LATVIANS. In 1986, an estimated 12,615 Canadians were Latvians—people who trace their ethnic identity to the territory that is now the Latvian Soviet Socialist Republic. Latvian is an Indo-European language closely related only to Lithuanian. Most Latvians in Canada are immigrants who arrived after World War II, many of them classified as displaced persons seeking refuge from war-ravaged Europe and Soviet rule. Most settled in Ontario and especially in Toronto where many who were professionals integrated easily into the Canadian work force. Because of their recent arrival and strong Latvian nationalistic feelings, they have resisted cultural assimilation and have formed associations, clubs, language schools, and churches (mostly Lutheran). Latvian culture is a mix of native, Slavic, Scandinavian, and German elements that have been combined over the centuries into a unique Latvian cultural tradition. To outsiders, Latvian culture is most notable for its rich collection of folk songs ( dainas), unique art and design motifs, and native peasant dress.

LITHUANIANS. In 1986 an estimated 14,625 Canadians claimed Lithuanian ethnic ancestry. Lithuanians are People from the territory that is now the Lithuanian Soviet Socialist Republic in the Soviet Union. Lithuanian-Canadians can be divided roughly into those or the descendants of those who arrived before World War II and those who came after. Many of those who arrived before World War II (mainly early in the century and in the 1920s and 1930s) settled initially in rural areas, but many eventually relocated to cities (usually Toronto and Montreal) where the men often worked in factories. Those who came after World War II numbered about 20,000 and were primarily displaced persons and refugees. They tended to settle in cities, with most Lithuanians now in Ontario but some also in Quebec, Alberta, and British Columbia. Lithuanian ethnic identity remains strong in Canada, with perhaps a majority still speaking Lithuanian, a strong sense of national community, and numerous well-organized clubs, associations, and societies that promote Lithuanian identity, culture, and language.


Danys, Milda (1986). Lithuanian Immigration to Canada after the Second World War. Toronto: Multicultural History Society of Ontario.

NORWEGIANS. In 1986, an estimated 61,575 Canadians claimed Norwegian ethnic ancestry. During the nineteenth century hundreds of thousands of Norwegians immigrated to Canada, although very few stayed as most continued on to the United States. The Norwegians who settled in Canada did so mostly before 1930. From 1886 to 1929, Norwegians arriving from both Norway and the United States settled mostly in rural communities in the western provinces where they farmed, logged, mined, and worked for railroads. The rate of Norwegian immigration increased again after World War II but decreased and has remained low since about 1960. Up to about fifty years ago, Norwegians maintained a strong sense of ethnic identity centered around the rural communities, membership in the Lutheran church, associations and clubs, and ties to the Norwegian community in the United States. Over time, however, the effects of relocations to cities, intermarriage, public education, and the use of English in place of Norwegian have led to assimilation into Canadian society. In recent years there has been a marked revival of Norwegian ethnic identity, tied less to the past and the traditional culture than to an association with the Modern nation of Norway.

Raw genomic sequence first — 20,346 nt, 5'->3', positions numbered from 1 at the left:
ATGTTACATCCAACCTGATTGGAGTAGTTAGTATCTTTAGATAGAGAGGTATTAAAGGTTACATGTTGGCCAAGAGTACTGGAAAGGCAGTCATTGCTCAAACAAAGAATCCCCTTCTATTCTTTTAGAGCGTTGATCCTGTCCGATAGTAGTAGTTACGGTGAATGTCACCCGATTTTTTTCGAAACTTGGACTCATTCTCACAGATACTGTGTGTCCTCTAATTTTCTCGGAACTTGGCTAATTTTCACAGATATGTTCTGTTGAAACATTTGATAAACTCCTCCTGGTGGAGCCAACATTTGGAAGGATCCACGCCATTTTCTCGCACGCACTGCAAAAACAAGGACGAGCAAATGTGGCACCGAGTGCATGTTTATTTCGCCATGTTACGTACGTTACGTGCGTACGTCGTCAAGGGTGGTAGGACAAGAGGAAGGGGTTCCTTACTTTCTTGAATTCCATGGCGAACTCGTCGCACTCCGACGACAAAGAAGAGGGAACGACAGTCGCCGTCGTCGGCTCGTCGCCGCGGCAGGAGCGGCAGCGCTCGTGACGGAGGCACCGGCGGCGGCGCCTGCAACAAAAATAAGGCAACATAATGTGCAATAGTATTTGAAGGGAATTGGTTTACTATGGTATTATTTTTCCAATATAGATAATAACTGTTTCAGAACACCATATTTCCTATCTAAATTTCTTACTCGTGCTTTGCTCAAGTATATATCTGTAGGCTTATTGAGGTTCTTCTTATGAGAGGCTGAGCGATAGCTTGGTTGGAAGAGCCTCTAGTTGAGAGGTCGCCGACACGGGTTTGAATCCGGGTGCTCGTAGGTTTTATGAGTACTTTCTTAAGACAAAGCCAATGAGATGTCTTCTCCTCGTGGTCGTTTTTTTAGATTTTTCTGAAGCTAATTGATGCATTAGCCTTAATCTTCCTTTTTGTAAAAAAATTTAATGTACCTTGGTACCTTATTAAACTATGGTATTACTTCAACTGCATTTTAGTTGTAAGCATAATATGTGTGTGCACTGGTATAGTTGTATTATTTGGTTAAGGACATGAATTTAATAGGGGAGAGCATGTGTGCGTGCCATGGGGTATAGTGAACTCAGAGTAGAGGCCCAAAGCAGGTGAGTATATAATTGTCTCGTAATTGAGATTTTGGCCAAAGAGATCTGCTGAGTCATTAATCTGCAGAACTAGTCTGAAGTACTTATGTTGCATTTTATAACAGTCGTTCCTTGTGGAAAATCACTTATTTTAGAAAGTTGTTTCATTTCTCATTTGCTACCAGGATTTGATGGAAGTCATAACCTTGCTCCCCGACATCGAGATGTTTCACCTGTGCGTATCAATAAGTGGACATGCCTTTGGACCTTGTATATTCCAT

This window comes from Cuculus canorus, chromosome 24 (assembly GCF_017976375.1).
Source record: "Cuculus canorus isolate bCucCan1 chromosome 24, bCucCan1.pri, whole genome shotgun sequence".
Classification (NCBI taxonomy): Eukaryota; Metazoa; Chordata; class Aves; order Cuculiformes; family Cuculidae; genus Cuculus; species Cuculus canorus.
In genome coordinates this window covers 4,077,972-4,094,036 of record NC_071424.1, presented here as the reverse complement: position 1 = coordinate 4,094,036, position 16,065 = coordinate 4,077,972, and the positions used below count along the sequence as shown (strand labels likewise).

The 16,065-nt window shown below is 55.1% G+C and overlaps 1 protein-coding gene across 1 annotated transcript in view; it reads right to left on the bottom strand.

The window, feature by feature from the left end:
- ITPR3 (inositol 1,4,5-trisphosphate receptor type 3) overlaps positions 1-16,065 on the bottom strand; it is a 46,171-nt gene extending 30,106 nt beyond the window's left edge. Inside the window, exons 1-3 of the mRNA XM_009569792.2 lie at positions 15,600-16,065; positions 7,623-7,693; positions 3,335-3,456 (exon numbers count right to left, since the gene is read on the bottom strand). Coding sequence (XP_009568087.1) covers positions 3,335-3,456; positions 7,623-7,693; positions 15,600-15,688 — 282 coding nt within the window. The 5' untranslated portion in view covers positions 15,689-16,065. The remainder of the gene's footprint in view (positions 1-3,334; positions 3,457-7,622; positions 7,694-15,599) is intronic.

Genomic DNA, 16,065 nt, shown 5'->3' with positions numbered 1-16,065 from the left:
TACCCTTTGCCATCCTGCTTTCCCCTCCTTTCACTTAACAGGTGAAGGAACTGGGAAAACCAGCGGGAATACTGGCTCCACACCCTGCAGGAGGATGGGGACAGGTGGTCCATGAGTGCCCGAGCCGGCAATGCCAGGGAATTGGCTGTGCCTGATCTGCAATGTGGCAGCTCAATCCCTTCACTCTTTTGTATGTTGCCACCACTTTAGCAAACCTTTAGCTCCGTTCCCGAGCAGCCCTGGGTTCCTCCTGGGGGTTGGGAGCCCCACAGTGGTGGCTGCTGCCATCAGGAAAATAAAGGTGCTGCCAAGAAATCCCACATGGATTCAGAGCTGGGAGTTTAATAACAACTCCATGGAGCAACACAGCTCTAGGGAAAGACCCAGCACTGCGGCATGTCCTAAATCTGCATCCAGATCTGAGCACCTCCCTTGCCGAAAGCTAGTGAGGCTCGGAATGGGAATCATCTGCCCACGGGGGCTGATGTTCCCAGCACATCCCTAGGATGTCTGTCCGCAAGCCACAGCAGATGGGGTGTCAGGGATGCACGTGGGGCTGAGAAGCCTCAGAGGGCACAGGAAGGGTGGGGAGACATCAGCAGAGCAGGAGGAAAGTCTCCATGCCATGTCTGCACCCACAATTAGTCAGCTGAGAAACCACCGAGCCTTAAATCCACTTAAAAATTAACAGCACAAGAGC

Loken, Gulbrand (1980). From Fjord to Frontier: A History of the Norwegians in Canada. Toronto: McClelland & Stewart.

POLES. In 1986, an estimated 222,260 Canadians claimed Polish ethnic ancestry. Of these, 117,570 lived in Ontario, 28,500 in Alberta, 19,305 in British Columbia, 18,835 in Quebec, and 13,325 in Saskatchewan. Nearly 90 percent of Poles live in urban centers, with Toronto, Winnipeg, Montreal, Edmonton, Hamilton, and Vancouver having the largest numbers. Today, there are no uniquely Polish urban ghettos nor any Polish rural communities. In the early years of immigration, Poles were often distinguished as Kashubians, Galicians, German Poles, and so on. These distinctions have now largely disappeared. The first wave of Polish immigration took place from 1858 to 1913, with most arriving after 1895 and settling on farms in the prairie provinces. Those who arrived in the interwar years also settled on the prairies. The end of World War II brought a third wave of Polish immigrants, including many men who had served in the Polish military, displaced persons, and refugees. From 1957 on, Poles have continued to settle in Canada, many immigrating in search of better economic conditions and Political freedom. Most of the post-World War II immigrants have settled in cities, about half in Ontario. The Roman Catholic church (about 70 percent of Canadian Poles are Roman Catholic; others are mainly United church or Polish Catholic) and various Polish associations and clubs have played a major role in maintaining Polish ethnic identity. There is considerable variation within the group regarding the strength of Polish identity, with the strongest identity expressed by those who have arrived since World War II and share an interest in and concern about the Polish homeland.